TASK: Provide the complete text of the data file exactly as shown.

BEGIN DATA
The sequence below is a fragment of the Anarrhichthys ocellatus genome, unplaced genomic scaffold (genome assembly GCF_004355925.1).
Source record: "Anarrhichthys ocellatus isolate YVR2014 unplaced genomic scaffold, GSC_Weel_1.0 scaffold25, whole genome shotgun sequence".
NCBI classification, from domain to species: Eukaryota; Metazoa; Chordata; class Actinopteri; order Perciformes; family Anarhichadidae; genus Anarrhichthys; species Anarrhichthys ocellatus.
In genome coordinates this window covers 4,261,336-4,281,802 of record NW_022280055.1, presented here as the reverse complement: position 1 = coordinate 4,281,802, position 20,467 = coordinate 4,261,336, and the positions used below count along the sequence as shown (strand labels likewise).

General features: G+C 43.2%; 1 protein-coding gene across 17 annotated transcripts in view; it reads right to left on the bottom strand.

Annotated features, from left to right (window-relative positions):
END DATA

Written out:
The sequence below is a fragment of the Anarrhichthys ocellatus genome, unplaced genomic scaffold (genome assembly GCF_004355925.1).
Source record: "Anarrhichthys ocellatus isolate YVR2014 unplaced genomic scaffold, GSC_Weel_1.0 scaffold25, whole genome shotgun sequence".
NCBI classification, from domain to species: Eukaryota; Metazoa; Chordata; class Actinopteri; order Perciformes; family Anarhichadidae; genus Anarrhichthys; species Anarrhichthys ocellatus.
In genome coordinates this window covers 4,261,336-4,281,802 of record NW_022280055.1, presented here as the reverse complement: position 1 = coordinate 4,281,802, position 20,467 = coordinate 4,261,336, and the positions used below count along the sequence as shown (strand labels likewise).

General features: G+C 43.2%; 1 protein-coding gene across 17 annotated transcripts in view; it reads right to left on the bottom strand.

Annotated features, from left to right (window-relative positions):